Sport on TV: Tale of the bodybuilder whose biceps fought back

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The Independent Online

What's the difference between Dwain Chambers and Darren Campbell? One of them's a convicted cheat, the other isn't? That's one difference. One's pharmaceutical short cuts cost his team-mates two relay medals, while the other, with laudable professionalism, made sure relay gold was won last Sunday in Gothenburg before dissing the ex-druggie in all but name? That's another.

But what Chambers should really be aware of is this: one of them is far more likely to die prematurely of a stroke or heart attack or multiple tumours, with the added delights of hair loss, spots and shrunken testicles to accompany him to his early grave. He should have a word with Gregg Valentino, who was the official possessor of the world's biggest biceps until the 'roids caught up with him and the biceps fought back.

In the wondrously titled The Man Whose Arms Exploded (Five, Monday) the former competitive bodybuilder spoke at entertaining length of his descent into drug hell.

"I definitely have a Napoleon complex," he said. "I hate being small." For 23 years, he said, he was drug-free. "Then the small thing took over. I decided I was going to juice my mind out."

In the process he began suffering from what bodybuilders - and now doctors - refer to as "biggerexia", anorexia in reverse, in which these sculpted hulks look into the mirror and see Victoria Beckham. His biceps reached 28 inches. In one of the many home videos Valentino recorded, he looked like he had a sack of potatoes hanging from each arm.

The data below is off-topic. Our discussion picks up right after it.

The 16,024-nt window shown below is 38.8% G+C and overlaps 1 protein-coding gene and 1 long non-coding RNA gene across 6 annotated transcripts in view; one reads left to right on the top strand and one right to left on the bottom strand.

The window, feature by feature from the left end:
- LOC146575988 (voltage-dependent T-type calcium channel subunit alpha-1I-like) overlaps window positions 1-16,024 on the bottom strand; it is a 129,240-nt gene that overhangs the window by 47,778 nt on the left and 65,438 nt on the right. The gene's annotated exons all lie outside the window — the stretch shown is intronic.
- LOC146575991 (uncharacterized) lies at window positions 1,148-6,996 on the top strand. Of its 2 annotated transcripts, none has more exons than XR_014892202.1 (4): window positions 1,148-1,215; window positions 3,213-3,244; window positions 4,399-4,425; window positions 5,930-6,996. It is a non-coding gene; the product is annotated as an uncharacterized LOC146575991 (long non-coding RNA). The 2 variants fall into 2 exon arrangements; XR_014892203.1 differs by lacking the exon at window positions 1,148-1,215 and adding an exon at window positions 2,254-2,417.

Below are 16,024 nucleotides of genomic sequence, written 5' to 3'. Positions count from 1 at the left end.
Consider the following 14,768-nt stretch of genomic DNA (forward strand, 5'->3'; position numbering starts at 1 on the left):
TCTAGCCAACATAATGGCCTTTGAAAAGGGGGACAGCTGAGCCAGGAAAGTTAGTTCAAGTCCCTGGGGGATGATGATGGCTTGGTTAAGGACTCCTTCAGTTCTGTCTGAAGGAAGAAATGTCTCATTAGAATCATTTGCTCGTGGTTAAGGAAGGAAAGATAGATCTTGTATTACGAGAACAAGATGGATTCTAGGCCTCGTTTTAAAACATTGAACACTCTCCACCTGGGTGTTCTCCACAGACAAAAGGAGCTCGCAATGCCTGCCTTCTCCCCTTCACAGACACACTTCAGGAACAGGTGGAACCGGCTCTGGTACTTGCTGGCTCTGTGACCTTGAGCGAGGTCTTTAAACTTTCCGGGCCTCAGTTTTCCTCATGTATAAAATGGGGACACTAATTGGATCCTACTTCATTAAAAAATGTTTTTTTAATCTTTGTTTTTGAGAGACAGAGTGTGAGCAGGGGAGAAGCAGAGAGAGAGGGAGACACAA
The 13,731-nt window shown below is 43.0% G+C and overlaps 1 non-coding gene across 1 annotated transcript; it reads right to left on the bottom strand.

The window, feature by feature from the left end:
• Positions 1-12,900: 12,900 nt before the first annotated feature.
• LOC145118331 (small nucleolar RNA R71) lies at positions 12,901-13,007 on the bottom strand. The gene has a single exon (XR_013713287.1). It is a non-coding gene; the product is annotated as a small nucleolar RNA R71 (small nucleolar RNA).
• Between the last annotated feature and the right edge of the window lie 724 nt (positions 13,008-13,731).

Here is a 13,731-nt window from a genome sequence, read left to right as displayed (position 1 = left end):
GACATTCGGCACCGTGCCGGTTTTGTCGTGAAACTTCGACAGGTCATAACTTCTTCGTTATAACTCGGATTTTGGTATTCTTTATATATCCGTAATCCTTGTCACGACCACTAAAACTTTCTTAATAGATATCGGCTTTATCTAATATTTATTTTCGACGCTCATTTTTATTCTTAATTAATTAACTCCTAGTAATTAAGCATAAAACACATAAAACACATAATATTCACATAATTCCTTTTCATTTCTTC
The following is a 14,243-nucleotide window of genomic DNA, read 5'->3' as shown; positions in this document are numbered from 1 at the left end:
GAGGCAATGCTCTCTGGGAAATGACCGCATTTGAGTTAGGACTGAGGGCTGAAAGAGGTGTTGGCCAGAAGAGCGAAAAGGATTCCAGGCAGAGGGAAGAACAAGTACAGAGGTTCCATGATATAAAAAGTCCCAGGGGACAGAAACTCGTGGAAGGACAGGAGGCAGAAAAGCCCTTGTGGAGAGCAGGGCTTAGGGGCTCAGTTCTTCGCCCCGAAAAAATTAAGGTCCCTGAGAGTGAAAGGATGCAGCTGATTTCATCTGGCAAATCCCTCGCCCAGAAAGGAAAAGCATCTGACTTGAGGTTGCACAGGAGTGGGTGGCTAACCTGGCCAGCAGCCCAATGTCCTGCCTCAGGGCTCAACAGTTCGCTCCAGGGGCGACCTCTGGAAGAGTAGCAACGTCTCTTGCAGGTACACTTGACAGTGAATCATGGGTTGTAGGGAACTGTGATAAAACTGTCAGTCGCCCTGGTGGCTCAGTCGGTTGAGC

Then, thanks to all the steroid needles, one of his upper arms became infected. "It was like a giant zit," he said. "It was just loaded with pus." In an act of mind-scrambling idiocy, he operated on himself, and at several points in the programme he talked us through the video sequence with glee.

It's the grimmest piece of footage I've viewed since I had the pleasure of seeing Robert Maxwell's brains scooped from his skull in his autopsy video, as Valentino draws out syringe after syringe of clotted blood and pus from the grotesque swelling. "It looks like a murder scene," he said as the camera panned round the blood-splattered bathroom.

He eventually recovered from that, but in one sense his problems were just beginning. "There's not a bodybuilder on this planet who takes steroids who hasn't dealt in steroids," he said - and he was no exception. He became a big-time dealer, his wife kicked him out of the family home and he began a Bonny-and-Clyde affair with a fabulously beautiful Puerto Rican heroin addict called Julissa. "She was rough," he said. "She was in prison 11 times."

When one deal went badly wrong, Valentino found himself on the floor with a rifle in his face. He was saying his prayers, or whatever drug dealers do when they're about to have their head shot off, when the door burst open and Julissa stormed in, guns blazing. "She saved my life by shooting him in the ass," he said.

She died of an overdose not long after, then Valentino was busted. He lost his career, his family and his gym business. Now he works out in a tiny basement and shows his home videos to anyone who'll watch.

To him, the moral conundrum is simple. "Would you rather have your kid on heroin or on performance enhancers?" he asks, before advising us, superfluously, "don't look at me as a role model." Funny and articulate, he's devoid of self-pity.

"I sold my soul to the devil," he said, "and I had to bend over. When it was time to collect I stuck my ass in the air and said, 'be gentle'." The trouble is, the devil's generally a rough old sod. Just ask Dwain Chambers.